[edit] Off-camera


    [edit] Legal case: Victory on "Sugar Hill"

    Time magazine, December 17, 1945:
    Their story was as old as it was ugly. In 1938, Negroes, willing and able to pay $15,000 and up for West Adams, Los Angeles, California, Heights property, had begun moving into the old colonial mansions. Many were movie folk—Actresses Louise Beavers, Hattie McDaniel, Ethel Waters, etc. They improved their holdings, kept their well-defined ways, quickly won more than tolerance from most of their white neighbors. But some whites, refusing to be comforted, had drawn up a racial restrictive covenant among themselves. For seven years they had tried to sell it to the other whites, but failed. Then they went to court. Superior Judge Thurmond Clarke decided to visit the disputed ground—popularly known as "Sugar Hill." Next morning, Judge Clarke threw the case out of court. His reason: "It is time that members of the Negro race are accorded, without reservations or evasions, the full rights guaranteed them under the 14th Amendment to the Federal Constitution. Judges have been avoiding the real issue too long." Said Hattie McDaniel, of West Adams Heights: "Words cannot express my appreciation." [24] It was McDaniel, the most famous of the black homeowners, who helped to organize the black West Adams residents that saved their homes. Loren Miller, a local attorney and owner/publisher of the California Eagle newspaper represented the homeowners in their restrictive covenant case.[25] In 1944, he won the case Fairchild v Rainers, a decision for a black Pasadena, California family that had bought a non restricted lot but was sued by white neighbors anyway.
    McDaniel had purchased her white two-story, seventeen-room mansion in 1942. The house included a large living room, dining room, drawing room, den, butler's pantry, kitchen, service porch, library, four bedrooms, and a basement. McDaniel had a yearly Hollywood party. Everyone knew that the king of Hollywood, Clark Gable, would be faithfully present at all of McDaniel's Movieland parties.[26]

    [edit] Community service

    McDaniel was also a member of Sigma Gamma Rho, one of four African-American Greek letter sororities in the United States. During World War II, McDaniel was the Chairman of the Negro Division of the Hollywood Victory Committee, providing entertainment for soldiers stationed at military bases. She also put in numerous personal appearances to hospitals, threw parties, performed at United Service Organizations (USO) shows and war bond rallies, to raise funds to support the war, on behalf of the Victory Committee.[27][28] Bette Davis also performed for black regiments as the only white member of an acting troupe formed by Hattie McDaniel, that also included Lena Horne and Ethel Waters.[29]
    She joined Clarence Muse for an NBC radio broadcast to raise funds for Red Cross relief programs for Americans, many of them black, who had been displaced by the year's devastating floods. Within the black community, she gained a reputation for generous giving, often without question feeding and lending money to friends and stranger alike.[30]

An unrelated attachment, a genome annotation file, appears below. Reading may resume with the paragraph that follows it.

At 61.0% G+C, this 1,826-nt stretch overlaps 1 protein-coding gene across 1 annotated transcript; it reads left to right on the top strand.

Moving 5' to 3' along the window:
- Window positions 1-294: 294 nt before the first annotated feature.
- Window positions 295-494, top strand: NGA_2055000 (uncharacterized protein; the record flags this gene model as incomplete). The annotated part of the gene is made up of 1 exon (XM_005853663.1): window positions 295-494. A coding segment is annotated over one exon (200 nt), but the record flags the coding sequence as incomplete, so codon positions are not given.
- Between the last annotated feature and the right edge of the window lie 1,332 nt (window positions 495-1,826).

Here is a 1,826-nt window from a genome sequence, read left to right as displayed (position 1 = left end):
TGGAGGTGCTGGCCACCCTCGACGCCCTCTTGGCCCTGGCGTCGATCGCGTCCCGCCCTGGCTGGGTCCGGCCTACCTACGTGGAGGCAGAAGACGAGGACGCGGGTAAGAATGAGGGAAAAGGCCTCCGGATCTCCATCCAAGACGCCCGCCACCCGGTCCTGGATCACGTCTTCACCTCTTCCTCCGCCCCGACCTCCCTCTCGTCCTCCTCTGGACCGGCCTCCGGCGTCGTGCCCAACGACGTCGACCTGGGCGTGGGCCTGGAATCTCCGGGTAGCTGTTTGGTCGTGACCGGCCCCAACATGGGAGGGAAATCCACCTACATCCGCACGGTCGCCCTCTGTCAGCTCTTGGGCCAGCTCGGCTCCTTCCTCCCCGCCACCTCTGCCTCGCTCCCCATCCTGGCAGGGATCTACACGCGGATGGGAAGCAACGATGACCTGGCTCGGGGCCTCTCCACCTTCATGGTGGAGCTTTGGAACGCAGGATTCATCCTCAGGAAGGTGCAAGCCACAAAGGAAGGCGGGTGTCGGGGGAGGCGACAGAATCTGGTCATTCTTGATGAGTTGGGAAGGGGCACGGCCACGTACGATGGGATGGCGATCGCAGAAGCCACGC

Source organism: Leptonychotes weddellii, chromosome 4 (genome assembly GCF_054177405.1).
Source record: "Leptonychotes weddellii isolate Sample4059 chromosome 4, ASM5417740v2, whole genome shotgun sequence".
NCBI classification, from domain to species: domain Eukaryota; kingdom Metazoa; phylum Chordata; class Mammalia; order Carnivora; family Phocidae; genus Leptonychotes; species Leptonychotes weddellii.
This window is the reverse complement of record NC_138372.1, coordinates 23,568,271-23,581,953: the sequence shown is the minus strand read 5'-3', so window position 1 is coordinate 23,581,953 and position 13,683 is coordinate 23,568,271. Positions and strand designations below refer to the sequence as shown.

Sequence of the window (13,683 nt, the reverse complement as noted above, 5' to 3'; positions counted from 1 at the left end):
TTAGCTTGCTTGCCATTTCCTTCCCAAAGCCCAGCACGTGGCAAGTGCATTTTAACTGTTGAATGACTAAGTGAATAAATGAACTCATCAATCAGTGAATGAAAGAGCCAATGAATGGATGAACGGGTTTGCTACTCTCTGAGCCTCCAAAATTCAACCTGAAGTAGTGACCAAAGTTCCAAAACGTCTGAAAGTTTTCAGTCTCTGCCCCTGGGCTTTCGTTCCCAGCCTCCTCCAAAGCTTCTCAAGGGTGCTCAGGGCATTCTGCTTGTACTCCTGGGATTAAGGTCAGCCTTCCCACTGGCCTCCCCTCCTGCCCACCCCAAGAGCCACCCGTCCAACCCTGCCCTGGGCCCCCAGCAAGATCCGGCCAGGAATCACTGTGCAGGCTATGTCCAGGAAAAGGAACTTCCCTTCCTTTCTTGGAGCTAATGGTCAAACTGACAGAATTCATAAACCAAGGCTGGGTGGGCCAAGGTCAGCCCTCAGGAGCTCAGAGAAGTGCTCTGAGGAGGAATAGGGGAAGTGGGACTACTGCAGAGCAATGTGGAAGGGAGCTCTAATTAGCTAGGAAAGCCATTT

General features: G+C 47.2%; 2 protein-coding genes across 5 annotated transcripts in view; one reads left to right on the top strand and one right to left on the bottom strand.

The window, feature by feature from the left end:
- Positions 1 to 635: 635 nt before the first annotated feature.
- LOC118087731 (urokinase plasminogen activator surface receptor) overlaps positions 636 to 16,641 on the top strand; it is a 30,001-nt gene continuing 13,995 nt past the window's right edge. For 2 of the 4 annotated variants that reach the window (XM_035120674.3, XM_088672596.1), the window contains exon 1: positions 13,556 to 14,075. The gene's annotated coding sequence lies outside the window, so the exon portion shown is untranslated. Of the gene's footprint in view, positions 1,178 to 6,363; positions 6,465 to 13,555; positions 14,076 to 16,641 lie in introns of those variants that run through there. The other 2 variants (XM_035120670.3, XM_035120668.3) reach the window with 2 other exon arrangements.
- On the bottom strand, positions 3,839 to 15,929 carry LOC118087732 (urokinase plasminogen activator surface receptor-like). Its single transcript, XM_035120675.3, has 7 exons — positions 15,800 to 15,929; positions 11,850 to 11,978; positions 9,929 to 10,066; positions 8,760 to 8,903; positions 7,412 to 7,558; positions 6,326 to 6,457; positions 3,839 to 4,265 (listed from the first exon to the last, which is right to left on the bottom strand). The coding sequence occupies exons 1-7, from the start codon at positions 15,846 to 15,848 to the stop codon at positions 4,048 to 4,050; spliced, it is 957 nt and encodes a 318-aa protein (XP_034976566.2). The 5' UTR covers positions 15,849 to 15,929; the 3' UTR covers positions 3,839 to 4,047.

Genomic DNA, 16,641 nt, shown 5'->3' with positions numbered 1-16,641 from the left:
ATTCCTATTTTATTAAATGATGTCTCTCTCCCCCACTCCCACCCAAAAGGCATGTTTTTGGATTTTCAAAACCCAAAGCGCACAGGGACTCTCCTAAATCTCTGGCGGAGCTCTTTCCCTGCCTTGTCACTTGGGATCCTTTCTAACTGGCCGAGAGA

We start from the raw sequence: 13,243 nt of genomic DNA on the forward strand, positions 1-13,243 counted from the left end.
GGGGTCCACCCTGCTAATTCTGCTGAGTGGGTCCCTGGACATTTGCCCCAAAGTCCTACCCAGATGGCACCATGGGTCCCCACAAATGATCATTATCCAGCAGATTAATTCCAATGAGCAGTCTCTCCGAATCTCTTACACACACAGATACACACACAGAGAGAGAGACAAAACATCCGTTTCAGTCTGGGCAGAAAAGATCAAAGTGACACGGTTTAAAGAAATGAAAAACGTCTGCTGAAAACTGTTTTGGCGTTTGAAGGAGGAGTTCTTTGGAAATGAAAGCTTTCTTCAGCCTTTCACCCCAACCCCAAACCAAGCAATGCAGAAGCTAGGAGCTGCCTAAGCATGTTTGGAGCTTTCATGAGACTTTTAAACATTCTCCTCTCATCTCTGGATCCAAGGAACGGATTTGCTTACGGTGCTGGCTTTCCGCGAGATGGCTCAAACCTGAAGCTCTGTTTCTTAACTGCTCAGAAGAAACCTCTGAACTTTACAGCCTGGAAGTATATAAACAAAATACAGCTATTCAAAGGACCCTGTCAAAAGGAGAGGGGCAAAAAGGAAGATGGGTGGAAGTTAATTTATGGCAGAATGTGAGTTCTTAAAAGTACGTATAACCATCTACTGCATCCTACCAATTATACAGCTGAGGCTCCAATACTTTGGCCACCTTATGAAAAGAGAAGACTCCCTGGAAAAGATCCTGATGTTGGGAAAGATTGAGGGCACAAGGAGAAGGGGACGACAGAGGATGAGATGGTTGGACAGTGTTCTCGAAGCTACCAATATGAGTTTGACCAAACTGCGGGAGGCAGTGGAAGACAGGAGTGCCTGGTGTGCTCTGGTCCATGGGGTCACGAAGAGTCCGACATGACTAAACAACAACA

[edit] Marriages

    While her career was advancing in the 1920s, her husband, George Langford, died soon after she married him in 1922, and her father died the same year. She married Howard Hickman in 1938 but divorced him later the same year. In 1941, she married James Lloyd Crawford, real estate salesman. In the book Bright Boulevards, Bold Dreams, by Donald Bogle, it is referenced that in 1945, McDaniel happily informed gossip columnist Hedda Hopper that she was pregnant. McDaniel began buying baby clothes and setting up a nursery. Her plans were shattered when the doctor informed her she had a false pregnancy; McDaniel fell into a depression. She divorced Crawford in 1945, after four and a half years of marriage. She said he was jealous of her career and once threatened to kill her.[31]
    In Yuma, Arizona, on June 11, 1949, she married Larry Williams, interior decorator. She divorced him in 1950, after testifying that their five months together had been marred by "arguing and fussing." Ms. McDaniel broke down in tears when she testified that her husband tried to create dissension among the cast of her radio show and otherwise interfered with her work. "I haven't got over it yet," she said. "I got so I couldn't sleep. I couldn't concentrate on my lines."[32][33]

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    Death

    McDaniel died at age 57, in the hospital on the grounds of the Motion Picture House in Woodland Hills, on October 26, 1952. She was survived at the time by her brother, Sam "Deacon" McDaniel, a film actor. Thousands of mourners turned out to remember her life and accomplishments. It was her wish to be buried in the Hollywood Cemetery on Santa Monica Boulevard in Hollywood, along with her fellow movie stars, Douglas Fairbanks, Rudolph Valentino, and others. McDaniel wrote: "I desire a white casket and a white shroud; white gardenias in my hair and in my hands, together with a white gardenia blanket and a pillow of red roses" I also wish to be buried in the Hollywood Cemetery".[34] The owner, Jules 'Jack' Roth, refused to allow her to be interred there, because they did not take blacks. Her second choice was Rosedale Cemetery, where she lies today.[35] Since 1914, it had also been the resting place of Allen Allensworth,[36] military officer who had founded California's first and only all-black town, which is now the Colonel Allensworth State Historic Park.
    In 1999, Tyler Cassity, the new owner of the Hollywood Cemetery, who had renamed it Hollywood Forever Cemetery, wanted to right the wrong and have Miss McDaniel interred in the cemetery. Her family did not want to disturb her remains after the passage of so much time, and declined the offer. Hollywood Forever Cemetery then did the next best thing and built a large cenotaph memorial on the lawn overlooking the lake in honor of McDaniel. It is one of the most popular sites for visitors.[37]

    [edit] Will